India’s failed Highway diplomacy

New Delhi, January 7 (ENS): Losing out to China in the construction of an important stretch of the historic Stilwell Road, that once connected Ledo in Assam to Kumming in China, is a setback to the geopolitical calculations India has been making in its eastern neighbourhood. This section links the Pangsau Pass on the Arunachal Pradesh border to Myitkyina in Myanmar’s Kachin state. New Delhi’s shortsightedness is an open book. Yet, in this case, India had expressed its eagerness to develop the stretch from Ledo to Tanai. Myanmar, long reluctant to reopen a road that courses through insurgent territory, has however preferred its best friend China.
The old Stilwell Road was built by General Joseph Stilwell during World War II, to outflank the advancing Japanese army and establish a land supply route to China. India awaited its reopening (and rebuilding of its damaged and disappeared portions) to provide its own landlocked Northeast with a much-needed gateway. Rebuilding and reusing this existing infrastructure would be the Northeast’s easiest entry into Southeast Asia.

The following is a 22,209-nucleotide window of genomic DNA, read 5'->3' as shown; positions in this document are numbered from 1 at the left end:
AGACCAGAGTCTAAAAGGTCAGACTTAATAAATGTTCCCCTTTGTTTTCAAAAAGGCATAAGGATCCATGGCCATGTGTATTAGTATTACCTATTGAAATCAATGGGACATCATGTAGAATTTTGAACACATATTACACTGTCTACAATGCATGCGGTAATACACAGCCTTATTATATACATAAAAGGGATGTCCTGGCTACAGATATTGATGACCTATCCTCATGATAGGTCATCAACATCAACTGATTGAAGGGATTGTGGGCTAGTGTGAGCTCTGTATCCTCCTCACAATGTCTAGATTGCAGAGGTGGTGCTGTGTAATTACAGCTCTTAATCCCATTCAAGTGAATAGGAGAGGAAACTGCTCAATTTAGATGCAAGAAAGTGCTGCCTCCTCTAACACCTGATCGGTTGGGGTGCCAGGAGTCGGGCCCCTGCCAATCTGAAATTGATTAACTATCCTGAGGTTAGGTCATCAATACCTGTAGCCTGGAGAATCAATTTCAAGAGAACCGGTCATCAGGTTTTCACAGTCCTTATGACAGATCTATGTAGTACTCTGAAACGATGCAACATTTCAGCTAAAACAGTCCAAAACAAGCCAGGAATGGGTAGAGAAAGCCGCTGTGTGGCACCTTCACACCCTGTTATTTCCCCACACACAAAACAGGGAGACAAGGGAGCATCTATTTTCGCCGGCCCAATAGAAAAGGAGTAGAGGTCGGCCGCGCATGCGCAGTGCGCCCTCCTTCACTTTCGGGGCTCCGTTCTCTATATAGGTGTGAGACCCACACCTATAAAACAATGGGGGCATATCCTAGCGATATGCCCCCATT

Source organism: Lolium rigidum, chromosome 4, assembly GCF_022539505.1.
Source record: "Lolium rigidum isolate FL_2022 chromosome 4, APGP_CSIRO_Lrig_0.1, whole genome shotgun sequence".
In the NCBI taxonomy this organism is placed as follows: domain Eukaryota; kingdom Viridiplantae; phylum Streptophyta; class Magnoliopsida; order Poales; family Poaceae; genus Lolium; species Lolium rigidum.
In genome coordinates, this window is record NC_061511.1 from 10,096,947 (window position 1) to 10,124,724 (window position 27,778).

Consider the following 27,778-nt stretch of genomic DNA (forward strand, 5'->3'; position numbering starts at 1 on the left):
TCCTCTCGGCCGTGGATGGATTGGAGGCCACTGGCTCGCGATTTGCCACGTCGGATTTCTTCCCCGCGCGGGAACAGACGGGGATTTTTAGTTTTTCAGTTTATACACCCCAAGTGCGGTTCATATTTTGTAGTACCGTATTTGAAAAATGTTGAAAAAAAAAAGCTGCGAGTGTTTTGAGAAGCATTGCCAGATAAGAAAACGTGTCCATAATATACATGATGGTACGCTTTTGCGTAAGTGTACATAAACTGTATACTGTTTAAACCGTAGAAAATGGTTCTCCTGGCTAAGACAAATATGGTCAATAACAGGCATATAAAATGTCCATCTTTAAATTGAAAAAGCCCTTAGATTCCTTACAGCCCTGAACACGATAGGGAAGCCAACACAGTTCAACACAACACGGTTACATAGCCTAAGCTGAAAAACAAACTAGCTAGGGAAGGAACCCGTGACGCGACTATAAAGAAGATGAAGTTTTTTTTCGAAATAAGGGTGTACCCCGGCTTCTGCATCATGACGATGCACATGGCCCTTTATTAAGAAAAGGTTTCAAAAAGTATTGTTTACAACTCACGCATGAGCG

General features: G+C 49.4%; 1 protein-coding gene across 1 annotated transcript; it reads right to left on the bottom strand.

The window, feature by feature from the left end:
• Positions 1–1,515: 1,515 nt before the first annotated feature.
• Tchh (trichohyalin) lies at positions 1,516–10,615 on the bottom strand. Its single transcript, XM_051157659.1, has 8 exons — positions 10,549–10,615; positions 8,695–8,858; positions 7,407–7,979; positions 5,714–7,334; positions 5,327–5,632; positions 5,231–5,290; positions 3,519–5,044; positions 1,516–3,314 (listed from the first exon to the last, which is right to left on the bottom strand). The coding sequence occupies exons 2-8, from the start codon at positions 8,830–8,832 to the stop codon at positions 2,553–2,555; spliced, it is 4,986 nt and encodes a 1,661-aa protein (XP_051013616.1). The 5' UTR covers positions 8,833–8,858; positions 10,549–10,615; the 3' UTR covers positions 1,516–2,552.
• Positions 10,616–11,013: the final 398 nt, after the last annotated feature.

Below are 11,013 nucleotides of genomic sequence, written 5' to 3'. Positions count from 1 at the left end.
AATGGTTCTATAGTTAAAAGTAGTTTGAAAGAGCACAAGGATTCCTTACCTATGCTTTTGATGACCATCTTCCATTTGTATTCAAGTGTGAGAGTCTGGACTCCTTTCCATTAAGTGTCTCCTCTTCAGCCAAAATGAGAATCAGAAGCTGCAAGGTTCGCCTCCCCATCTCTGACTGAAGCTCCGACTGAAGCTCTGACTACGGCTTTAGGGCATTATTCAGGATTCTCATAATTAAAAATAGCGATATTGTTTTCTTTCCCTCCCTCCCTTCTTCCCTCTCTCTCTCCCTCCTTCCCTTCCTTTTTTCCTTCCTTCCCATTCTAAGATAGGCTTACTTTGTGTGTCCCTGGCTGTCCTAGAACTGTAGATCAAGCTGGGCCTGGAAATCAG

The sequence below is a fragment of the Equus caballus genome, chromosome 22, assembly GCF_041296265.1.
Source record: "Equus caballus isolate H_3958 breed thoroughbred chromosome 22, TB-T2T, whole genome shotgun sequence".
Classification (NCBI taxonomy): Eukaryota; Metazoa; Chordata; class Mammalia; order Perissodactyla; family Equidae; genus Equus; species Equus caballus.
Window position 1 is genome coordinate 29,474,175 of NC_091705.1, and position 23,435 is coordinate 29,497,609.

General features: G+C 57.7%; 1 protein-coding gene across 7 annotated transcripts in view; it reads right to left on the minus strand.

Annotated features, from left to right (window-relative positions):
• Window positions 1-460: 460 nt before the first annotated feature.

Strategically, the Stilwell Road would bolster India’s Look East policy and facilitate trade by opening border points. But getting the opportunity to build a key section of the road would have helped India also check China’s pervasive and still-spreading influence in the region.
Nevertheless, if the Stilwell Road opens in near future, it’s welcome. India has alternatives too: its development of the Sitwe port on the Bay of Bengal will bring the Northeast closer to a commercial sea route, via the Kaladan river and a highway linked to NH 54. Besides, ambitious border infrastructure projects, such as in Manipur’s Moreh where NH 39 can eventually become part of a trans-Asian road system, are meant to develop and integrate the Northeast. Whether or not the reinvented Indo-Bangladesh relations bear fruit any time soon, border infrastructure must be upgraded, for larger trade volumes among other things. And this must be done unilaterally.
Instead of ruing an opportunity lost, Delhi should speed up and not let India’s neighbours dictate its pace and profit.